Open this publication in new window or tab >>Barriers for digital transformation: The role of industry
2018 (English)Conference paper, Published paper (Refereed)
Abstract [en]

Limited attention has been paid to why certain industries, like the AEC (Architectural, Engineering and Construction), is lagging behind in digital transformation. The question can be raised if there are characteristics on industry level that constrain digital transformation? The aim of the paper is to explore how the interactions among four industry key actors; architects, clients, contractors and consultants shape industry characteristics and the options for digital transformation through adoption and use of digital technology. The aim will be achieved through a combination of individual- and focus group interviews with representatives of the key actor groups focused on how they perceive Building Information Modelling (BIM). It is concluded that the characteristics of the industry; the focus on practical day-to-day action, a heterogeneous client side who have difficulties in putting demands on contractors and sub-contractors due to lack of competencies, and a product that raise barriers for process innovations do effectively constrain digital transformation.

Keywords
Industry analysis, Digitalization, Transformation, Building and Construction, ICT, Adoption
National Category
Communication Systems
Identifiers
urn:nbn:se:hj:diva-45929 (URN)2-s2.0-85071666713 (Scopus ID)
Conference
ACIS2018, 29th Australasian Conference on Information Systems, UTS, Sydney, Australia, 3rd-5th December, 2018
Available from: 2019-09-11 Created: 2019-09-11 Last updated: 2019-09-20Bibliographically approved
Jacobsson, M. & Merschbrock, C. (2018). BIM coordinators: a review. Engineering Construction and Architectural Management, 25(8), 989-1008
Open this publication in new window or tab >>BIM coordinators: a review
2018 (English)In: Engineering Construction and Architectural Management, ISSN 0969-9988, E-ISSN 1365-232X, Vol. 25, no 8, p. 989-1008Article in journal (Refereed) Published
Abstract [en]

Purpose – The purpose of this paper is to explore the role, practices and responsibilities of building information modeling (BIM) coordinators (BCs).

Design/methodology/approach – The aim is achieved through a review of existing publications (n 1⁄4 183) in which the term “BIM coordinators” has been described and discussed (n 1⁄4 78), complemented by interviews with four Norwegian BIM experts.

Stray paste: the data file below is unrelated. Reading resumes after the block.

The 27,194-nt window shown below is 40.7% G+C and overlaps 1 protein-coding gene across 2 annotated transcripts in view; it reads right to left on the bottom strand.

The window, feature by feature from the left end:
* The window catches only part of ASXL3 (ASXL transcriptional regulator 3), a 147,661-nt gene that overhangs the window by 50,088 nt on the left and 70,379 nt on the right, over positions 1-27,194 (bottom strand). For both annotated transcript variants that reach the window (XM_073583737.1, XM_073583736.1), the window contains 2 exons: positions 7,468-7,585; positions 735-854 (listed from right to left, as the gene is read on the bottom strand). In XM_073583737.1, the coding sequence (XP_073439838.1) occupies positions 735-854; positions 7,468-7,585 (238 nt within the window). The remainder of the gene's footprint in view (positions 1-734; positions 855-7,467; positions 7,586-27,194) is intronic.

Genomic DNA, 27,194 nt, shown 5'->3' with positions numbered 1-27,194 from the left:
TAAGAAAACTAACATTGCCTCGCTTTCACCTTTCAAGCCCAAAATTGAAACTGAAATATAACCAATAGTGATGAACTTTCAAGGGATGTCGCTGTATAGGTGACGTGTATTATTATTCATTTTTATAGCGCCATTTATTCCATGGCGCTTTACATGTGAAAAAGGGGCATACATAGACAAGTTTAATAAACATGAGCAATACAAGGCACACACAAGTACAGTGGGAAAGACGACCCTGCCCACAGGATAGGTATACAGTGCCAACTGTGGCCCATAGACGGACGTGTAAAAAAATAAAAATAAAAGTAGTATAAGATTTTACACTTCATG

Findings – The findings from the review indicate that the core responsibilities of BCs involve clash detection, managing information flows and communication flows, monitoring and coordinating design changes, supporting new working procedures and technical development and acting as a boundary spanner. The complementary interview study extends these findings with two additional practices and a reflection on the experienced challenges, obstacles and potential future development of the role. In essence, the authors propose that the role of BCs can be defined as being responsible for external/internal alignment and coordination of actor needs, and engaged in product-, process- and system-oriented practices of BIM.

Research limitations/implications – Given that this study is primarily an integrative literature review of BCs, it has the limitations common with such an approach. Therefore, future studies should preferably extend presented findings through either a survey, further in-depth interviews with BCs or reviews of closely related BIM specialist roles such as BIM managers or BIM technicians.

Practical implications – With BCs seemingly being central to information management and knowledge domain integration within the architecture, engineering and construction industry, an understanding of their importance and role should be of interest to anyone seeking to tap into the potential of BIM. This paper outlines specific implications for construction manager, educators and BCs.

Originality/value – The value of this study lies primarily in the fact that it is the first thorough investigation of the role, practices and responsibilities of BCs.

Place, publisher, year, edition, pages
Emerald Group Publishing Limited, 2018
Keywords
Information systems, Project management, Building information modelling, Integrated practice
National Category
Construction Management
Identifiers
urn:nbn:se:hj:diva-41554 (URN)10.1108/ECAM-03-2017-0050 (DOI)000445060900002 ()2-s2.0-85053477804 (Scopus ID)PP JTH 2019 (Local ID)PP JTH 2019 (Archive number)PP JTH 2019 (OAI)
Available from: 2018-09-17 Created: 2018-09-24 Last updated: 2019-03-06Bibliographically approved
Jacobsson, M. & Wilson, T. L. (2018). Tinkerbell and the Empire State Building: Recalling what seems to be forgotten. PM World Journal, VII(VII), 1-4
Open this publication in new window or tab >>Tinkerbell and the Empire State Building: Recalling what seems to be forgotten
2018 (English)In: PM World Journal, ISSN 2330-4480, Vol. VII, no VII, p. 1-4Article in journal (Other academic) Published
Abstract [en]

“I do believe in fairies! I do! I do!!” (Peter Pan)